Retrospective: Mad Max NES

Posted on 21 May 2015
By James Brookfield
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This year sees two expansions on the Mad Max franchise; a new film, entitled Fury Road, was released earlier this month and a new video game, using an original story, is set to launch in September. The latter is the most interesting as there has not been a Mad Max since 1990 on Nintendo Entertainment System.

Usually tie-in video games follow the same pattern in that they are mostly bad representations and or cash-ins of the films in which they are trying to recreate. This Retrospective look at Mad Max NES will examine if it follows the same trend.

Developed by Mindscape, Mad Max NES aimed to combine elements of the first three Mad Max films into one game. Following the opening screen players see a scrolling text screen that is very similar to the beginning of Mad Max 2: The Road Warrior. Unfortunately that is where the similarities end.

The game begins in the iconic Pursuit Special and the objective is to survive the wasteland by searching for food, water and petrol (or fuel for our American readers). Almost immediately this is a frustration for numerous reasons, the first being is the setting. The colour scheme is very similar to that of the wasteland’s, however it is so bland that everything almost intermingles making it difficult to know where the player is meant to go or what the objective is.

This is hindered by the fact there is no map and the car has very little petrol to begin. Also when driving, there are no visible landmarks to distinguish areas from one another. Furthermore there are a lot of enemy cars trying to run you off the road and gun towers attempting to blow you up.

It is not uncommon for multiple enemies at one instance in video games but it is almost constant to the point of being detrimental to the overall enjoyment. To defeat these foes the player must throw dynamite in their direction yet there is no indication of how much ammo you have or a full control of direction.

This becomes another problem as dynamite should be reserved for blowing up blockades to explore further sections of the wasteland. One positive is the driving controls; they are surprisingly simple but tedious.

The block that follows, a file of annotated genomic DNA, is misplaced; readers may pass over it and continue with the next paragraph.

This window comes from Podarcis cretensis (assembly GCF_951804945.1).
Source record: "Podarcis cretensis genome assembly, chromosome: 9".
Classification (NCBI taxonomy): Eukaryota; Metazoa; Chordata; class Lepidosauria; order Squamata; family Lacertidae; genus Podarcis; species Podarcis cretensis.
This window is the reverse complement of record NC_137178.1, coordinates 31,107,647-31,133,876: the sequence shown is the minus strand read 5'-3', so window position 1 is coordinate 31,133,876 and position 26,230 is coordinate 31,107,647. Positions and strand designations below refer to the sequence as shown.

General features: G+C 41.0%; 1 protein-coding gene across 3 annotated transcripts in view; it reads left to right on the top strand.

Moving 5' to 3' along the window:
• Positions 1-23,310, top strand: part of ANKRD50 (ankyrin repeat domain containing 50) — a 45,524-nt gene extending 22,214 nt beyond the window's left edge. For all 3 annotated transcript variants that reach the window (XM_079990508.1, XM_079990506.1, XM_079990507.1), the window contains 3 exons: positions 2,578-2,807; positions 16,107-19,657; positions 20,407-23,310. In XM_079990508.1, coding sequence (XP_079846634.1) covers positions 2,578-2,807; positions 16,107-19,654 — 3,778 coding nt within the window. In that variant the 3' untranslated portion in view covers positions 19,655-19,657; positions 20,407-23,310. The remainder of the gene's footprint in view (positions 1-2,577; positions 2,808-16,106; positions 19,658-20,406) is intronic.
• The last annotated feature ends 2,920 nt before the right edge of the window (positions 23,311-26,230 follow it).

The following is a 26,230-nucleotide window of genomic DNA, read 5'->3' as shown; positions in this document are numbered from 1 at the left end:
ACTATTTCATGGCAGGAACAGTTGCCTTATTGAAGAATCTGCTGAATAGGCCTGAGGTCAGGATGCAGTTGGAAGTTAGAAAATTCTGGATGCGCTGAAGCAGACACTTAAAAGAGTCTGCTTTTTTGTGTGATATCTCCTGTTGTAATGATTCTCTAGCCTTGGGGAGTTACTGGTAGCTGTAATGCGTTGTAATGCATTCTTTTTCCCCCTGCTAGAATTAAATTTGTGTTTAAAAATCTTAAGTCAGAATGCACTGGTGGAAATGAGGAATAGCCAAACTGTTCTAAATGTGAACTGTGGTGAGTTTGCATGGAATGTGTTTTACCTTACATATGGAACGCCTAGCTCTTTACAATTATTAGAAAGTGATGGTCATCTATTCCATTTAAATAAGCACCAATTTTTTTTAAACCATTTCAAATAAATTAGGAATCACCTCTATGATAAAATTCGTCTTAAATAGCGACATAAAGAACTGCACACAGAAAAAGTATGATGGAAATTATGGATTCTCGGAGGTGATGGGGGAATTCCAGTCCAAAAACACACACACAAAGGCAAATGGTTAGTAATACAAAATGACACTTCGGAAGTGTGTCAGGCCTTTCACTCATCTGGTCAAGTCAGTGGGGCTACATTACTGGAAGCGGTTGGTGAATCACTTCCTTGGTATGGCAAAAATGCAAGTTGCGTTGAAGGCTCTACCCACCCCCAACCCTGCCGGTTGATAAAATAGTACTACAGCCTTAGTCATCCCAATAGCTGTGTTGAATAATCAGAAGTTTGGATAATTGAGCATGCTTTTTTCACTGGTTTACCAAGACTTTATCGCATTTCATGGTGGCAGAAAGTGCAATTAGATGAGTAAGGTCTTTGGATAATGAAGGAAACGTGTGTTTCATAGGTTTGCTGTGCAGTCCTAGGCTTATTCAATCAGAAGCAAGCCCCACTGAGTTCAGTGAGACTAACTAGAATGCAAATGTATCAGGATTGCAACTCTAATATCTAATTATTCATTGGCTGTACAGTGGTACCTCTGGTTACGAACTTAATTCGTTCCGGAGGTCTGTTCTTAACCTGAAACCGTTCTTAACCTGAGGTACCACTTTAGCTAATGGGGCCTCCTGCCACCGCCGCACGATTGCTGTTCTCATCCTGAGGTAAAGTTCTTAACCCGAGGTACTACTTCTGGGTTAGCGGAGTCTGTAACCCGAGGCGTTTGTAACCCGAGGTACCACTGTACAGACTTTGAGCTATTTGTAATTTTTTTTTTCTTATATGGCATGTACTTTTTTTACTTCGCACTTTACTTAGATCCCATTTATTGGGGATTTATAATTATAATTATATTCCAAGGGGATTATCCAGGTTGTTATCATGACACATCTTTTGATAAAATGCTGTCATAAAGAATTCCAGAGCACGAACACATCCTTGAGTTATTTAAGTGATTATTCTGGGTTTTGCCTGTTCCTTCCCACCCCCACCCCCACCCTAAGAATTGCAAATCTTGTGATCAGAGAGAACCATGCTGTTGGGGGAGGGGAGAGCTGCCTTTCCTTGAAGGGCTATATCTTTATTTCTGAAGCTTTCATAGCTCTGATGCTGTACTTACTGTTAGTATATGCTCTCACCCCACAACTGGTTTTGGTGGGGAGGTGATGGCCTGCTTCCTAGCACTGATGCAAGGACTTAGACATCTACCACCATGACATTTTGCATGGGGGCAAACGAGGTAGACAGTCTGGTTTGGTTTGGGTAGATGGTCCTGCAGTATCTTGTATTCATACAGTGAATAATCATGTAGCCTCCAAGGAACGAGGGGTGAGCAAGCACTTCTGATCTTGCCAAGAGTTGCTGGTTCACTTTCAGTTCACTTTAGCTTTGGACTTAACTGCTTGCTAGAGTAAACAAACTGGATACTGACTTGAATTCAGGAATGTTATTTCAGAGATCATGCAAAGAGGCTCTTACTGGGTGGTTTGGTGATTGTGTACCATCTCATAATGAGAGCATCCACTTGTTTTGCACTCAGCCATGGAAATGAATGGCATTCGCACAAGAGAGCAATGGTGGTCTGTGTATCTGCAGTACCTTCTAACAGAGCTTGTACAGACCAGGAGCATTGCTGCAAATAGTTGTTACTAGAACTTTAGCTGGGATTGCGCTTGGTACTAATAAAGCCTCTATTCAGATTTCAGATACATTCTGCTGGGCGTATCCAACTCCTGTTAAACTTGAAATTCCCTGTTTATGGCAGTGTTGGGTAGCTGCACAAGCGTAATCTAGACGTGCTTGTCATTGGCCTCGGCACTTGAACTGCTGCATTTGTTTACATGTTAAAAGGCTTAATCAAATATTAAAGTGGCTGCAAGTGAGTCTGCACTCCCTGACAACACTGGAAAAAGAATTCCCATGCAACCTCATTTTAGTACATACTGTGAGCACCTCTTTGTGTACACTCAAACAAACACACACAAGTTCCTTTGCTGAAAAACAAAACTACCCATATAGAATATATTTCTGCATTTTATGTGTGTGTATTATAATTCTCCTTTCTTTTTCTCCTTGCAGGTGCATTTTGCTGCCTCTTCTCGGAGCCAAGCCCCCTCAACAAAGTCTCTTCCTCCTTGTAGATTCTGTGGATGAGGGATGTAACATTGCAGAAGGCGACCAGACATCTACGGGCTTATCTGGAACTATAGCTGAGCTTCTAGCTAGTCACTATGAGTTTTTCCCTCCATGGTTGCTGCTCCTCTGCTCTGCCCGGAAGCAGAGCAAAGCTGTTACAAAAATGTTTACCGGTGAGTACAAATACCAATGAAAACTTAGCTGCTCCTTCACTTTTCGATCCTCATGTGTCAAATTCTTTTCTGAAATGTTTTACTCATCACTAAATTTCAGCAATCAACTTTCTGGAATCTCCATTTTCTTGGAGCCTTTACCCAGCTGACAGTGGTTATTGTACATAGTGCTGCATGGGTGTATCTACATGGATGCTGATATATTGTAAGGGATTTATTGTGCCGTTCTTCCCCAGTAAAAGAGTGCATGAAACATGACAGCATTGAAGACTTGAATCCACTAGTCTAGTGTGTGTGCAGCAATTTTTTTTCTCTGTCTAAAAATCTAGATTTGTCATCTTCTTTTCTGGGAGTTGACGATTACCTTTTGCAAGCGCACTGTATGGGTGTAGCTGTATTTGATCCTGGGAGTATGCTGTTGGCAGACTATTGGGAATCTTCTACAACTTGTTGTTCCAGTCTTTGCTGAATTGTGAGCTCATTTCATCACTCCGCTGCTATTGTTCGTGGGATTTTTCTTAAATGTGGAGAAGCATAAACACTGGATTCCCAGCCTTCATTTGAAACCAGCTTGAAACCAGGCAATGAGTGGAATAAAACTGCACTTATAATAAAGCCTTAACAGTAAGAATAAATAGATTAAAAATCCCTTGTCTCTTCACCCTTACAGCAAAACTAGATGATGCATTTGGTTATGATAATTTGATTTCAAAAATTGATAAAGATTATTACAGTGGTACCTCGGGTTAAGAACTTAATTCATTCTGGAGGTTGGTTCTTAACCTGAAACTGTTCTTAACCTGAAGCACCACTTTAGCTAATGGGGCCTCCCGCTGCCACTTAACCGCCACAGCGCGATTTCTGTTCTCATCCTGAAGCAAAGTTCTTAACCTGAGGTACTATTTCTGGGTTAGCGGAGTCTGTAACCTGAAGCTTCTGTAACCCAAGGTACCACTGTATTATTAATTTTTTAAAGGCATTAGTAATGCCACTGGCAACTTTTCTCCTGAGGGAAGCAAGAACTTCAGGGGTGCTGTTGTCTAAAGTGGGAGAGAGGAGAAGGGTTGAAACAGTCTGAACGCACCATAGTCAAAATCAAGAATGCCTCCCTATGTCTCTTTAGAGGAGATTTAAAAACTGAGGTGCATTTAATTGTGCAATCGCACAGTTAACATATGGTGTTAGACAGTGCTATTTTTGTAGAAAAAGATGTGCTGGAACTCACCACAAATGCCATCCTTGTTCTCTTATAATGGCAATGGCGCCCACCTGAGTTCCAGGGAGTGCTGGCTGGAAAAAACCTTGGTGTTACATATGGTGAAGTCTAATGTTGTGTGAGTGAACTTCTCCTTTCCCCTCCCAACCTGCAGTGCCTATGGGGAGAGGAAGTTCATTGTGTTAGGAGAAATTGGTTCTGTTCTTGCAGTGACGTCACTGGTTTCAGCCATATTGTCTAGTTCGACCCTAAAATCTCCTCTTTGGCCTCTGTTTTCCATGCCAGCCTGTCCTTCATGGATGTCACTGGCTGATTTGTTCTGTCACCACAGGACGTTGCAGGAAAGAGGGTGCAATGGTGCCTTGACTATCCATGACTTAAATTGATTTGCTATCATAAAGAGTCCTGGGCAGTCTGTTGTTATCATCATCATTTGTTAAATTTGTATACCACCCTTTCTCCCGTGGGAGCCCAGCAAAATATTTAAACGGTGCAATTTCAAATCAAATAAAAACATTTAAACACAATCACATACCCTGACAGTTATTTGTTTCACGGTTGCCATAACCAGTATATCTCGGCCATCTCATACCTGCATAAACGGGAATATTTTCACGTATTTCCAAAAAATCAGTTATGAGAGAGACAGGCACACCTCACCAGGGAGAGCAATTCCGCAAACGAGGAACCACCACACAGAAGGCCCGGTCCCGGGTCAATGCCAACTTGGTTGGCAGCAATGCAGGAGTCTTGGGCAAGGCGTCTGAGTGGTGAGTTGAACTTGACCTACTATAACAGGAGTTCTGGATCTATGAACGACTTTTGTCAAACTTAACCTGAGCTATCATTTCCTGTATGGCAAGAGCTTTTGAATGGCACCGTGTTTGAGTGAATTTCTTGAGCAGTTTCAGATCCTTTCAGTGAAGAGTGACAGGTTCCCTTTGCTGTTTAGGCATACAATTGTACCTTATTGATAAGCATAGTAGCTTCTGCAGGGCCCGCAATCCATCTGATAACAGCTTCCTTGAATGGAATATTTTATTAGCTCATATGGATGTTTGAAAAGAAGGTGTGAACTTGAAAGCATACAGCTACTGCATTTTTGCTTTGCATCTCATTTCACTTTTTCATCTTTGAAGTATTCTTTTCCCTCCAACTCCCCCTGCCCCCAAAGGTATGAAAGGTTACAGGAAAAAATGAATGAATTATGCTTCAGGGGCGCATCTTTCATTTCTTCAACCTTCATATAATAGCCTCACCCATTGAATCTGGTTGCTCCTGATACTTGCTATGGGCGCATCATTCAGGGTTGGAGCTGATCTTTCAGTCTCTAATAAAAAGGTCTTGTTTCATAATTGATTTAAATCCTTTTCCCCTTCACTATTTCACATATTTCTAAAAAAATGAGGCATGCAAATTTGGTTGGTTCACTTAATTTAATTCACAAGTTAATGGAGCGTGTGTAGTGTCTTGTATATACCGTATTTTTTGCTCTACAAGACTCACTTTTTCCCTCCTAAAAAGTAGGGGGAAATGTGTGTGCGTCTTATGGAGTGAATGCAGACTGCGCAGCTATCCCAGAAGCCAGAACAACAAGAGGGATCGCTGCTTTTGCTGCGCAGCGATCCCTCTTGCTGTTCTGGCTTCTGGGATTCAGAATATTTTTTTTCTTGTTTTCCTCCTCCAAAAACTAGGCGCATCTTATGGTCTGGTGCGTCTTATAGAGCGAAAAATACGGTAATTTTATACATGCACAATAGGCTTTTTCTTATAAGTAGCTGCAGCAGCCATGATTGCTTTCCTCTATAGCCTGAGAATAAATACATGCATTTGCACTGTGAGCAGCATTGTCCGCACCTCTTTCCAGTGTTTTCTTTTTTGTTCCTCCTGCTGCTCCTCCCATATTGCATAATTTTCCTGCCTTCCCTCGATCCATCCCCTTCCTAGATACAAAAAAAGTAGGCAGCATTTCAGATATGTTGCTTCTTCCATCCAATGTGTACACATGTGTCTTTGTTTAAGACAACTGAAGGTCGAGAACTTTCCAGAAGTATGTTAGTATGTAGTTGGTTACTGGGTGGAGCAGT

Despite the annoyances of exploring the wasteland, Mindscape does make an attempt to vary the gameplay by alternating between driving with and on-foot mine/arena levels. In mine stages the player sees Max armed with a shotgun taking down human enemies in search of supplies. Again this is a positive aspect of the game and if Mindscape focused more here than the driving sections then it would be a better experience.

Upon completing this, you trade these supplies for an arena pass, from the game’s only shop, to then find yourself in the arena to combat more enemy cars in a demolition derby style scenario. Fundamentally the formula of the game is very repetitive; drive around finding a shed, enter the mine to kill enemies, drive around looking for a shop, drive some more to find the arena and repeat. This must be done three times, that’s if you can be bothered to do it twice more.

The reward at the end is a final boss fight wherein Max engages in a one-on-one crossbow duel. Though this is a good boss fight, the game still manages to disappoint one last time with a very abrupt, short ending.

In closing Mad Max NES is, like most film tie-ins, a disappointing, short game that does not utilise the
source material. Both the gameplay and experience is lackluster, containing more negatives than
positives.

It is a shame as any of the Mad Max films would be perfect for a game but sadly Mindscape does not deliver. Hopefully the upcoming Mad Max game in September will be a positive addition to the franchise.